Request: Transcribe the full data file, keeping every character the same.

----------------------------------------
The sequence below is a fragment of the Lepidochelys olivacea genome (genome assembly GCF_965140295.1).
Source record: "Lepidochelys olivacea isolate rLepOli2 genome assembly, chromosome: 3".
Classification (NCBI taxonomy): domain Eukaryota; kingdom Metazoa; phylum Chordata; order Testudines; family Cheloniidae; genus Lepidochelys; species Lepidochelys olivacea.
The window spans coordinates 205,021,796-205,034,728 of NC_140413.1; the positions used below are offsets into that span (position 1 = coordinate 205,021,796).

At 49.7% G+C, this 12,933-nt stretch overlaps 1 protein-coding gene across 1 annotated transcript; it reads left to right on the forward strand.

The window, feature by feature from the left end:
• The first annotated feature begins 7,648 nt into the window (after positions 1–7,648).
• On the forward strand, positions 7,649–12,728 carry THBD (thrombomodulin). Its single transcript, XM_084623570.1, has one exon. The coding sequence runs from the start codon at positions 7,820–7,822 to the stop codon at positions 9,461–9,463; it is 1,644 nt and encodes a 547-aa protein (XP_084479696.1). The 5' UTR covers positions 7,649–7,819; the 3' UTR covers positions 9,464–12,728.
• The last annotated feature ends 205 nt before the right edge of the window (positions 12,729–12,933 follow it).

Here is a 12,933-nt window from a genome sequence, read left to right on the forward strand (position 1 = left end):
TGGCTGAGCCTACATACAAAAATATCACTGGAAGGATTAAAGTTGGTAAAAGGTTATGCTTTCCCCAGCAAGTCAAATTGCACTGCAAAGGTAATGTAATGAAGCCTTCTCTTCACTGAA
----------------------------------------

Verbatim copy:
The sequence below is a fragment of the Lepidochelys olivacea genome (genome assembly GCF_965140295.1).
Source record: "Lepidochelys olivacea isolate rLepOli2 genome assembly, chromosome: 3".
Classification (NCBI taxonomy): domain Eukaryota; kingdom Metazoa; phylum Chordata; order Testudines; family Cheloniidae; genus Lepidochelys; species Lepidochelys olivacea.
The window spans coordinates 205,021,796-205,034,728 of NC_140413.1; the positions used below are offsets into that span (position 1 = coordinate 205,021,796).

At 49.7% G+C, this 12,933-nt stretch overlaps 1 protein-coding gene across 1 annotated transcript; it reads left to right on the forward strand.

The window, feature by feature from the left end:
• The first annotated feature begins 7,648 nt into the window (after positions 1–7,648).
• On the forward strand, positions 7,649–12,728 carry THBD (thrombomodulin). Its single transcript, XM_084623570.1, has one exon. The coding sequence runs from the start codon at positions 7,820–7,822 to the stop codon at positions 9,461–9,463; it is 1,644 nt and encodes a 547-aa protein (XP_084479696.1). The 5' UTR covers positions 7,649–7,819; the 3' UTR covers positions 9,464–12,728.
• The last annotated feature ends 205 nt before the right edge of the window (positions 12,729–12,933 follow it).

Here is a 12,933-nt window from a genome sequence, read left to right on the forward strand (position 1 = left end):
TGGCTGAGCCTACATACAAAAATATCACTGGAAGGATTAAAGTTGGTAAAAGGTTATGCTTTCCCCAGCAAGTCAAATTGCACTGCAAAGGTAATGTAATGAAGCCTTCTCTTCACTGAA